I remember a few years ago attempting to service an IBM box. The client had attached their Customer Service Number sticker to the case of the computer where it had become worn and illegible. Without that number, IBM refused to tell me the keyboard shortcut to access the BIOS.
The rest of the install went quite smoothly and I managed to get the printer working, but only via the parallel port. Mysteriously, the printer cannot use the USB interface. Why the machine as delivered by Dell could not print at all is a mystery. It had been set to use the parallel port, but they supplied only a USB cable. Technical support at Dell and Hewlett Packard had failed to make this discovery.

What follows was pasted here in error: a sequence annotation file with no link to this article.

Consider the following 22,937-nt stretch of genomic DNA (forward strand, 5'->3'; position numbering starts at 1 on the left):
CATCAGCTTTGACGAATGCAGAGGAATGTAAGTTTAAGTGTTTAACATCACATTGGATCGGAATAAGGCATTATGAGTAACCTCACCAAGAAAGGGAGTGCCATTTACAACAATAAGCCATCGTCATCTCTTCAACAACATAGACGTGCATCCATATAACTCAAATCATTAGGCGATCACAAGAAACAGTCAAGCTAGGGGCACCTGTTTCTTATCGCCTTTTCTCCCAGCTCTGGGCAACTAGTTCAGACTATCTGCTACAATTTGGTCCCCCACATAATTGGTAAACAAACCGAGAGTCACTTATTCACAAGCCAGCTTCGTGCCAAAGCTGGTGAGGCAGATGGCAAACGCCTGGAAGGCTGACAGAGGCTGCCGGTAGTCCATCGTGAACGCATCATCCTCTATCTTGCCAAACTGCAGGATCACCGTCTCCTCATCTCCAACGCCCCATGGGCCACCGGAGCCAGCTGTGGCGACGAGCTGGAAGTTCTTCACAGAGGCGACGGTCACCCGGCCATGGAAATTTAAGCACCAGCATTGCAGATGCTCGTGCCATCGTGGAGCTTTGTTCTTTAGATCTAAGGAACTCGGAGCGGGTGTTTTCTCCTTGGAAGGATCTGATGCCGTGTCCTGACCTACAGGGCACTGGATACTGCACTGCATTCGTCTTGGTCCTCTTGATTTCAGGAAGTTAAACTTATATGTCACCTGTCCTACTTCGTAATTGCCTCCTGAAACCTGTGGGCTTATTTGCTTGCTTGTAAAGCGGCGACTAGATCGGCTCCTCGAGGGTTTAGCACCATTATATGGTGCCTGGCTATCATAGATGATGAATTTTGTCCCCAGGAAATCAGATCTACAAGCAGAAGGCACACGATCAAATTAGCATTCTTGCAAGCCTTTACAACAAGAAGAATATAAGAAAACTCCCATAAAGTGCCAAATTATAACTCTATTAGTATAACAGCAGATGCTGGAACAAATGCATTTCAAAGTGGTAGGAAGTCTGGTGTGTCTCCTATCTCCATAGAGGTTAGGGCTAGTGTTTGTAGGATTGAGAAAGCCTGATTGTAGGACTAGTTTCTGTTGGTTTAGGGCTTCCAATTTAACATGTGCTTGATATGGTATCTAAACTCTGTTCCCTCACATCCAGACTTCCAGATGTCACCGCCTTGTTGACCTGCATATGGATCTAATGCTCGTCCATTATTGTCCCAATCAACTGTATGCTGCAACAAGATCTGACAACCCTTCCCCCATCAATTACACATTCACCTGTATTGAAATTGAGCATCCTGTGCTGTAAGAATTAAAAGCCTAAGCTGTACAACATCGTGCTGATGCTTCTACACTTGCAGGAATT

A few photographs taken over recent weeks:
|The crowd at the housewarming in the carport.|
|Two lawyers from rival firms having a chinwag.|
|Tony Dunshea's amazing spit roast.|
|The inside view of Tony Dunshea's amazing spit roast.|
|Some of the stuff left over from the housewarming.|
|The dining area with the finished chairs.|
|One of the new dining chairs. The timber is myrtle, a local beech.|
Some fun here.
Thought for the day:
It is an article of faith in my creed to pick the man who does not take himself seriously, but does take his work seriously.
Michael C. Cahill
Diga Rhythm Band -- Self Titled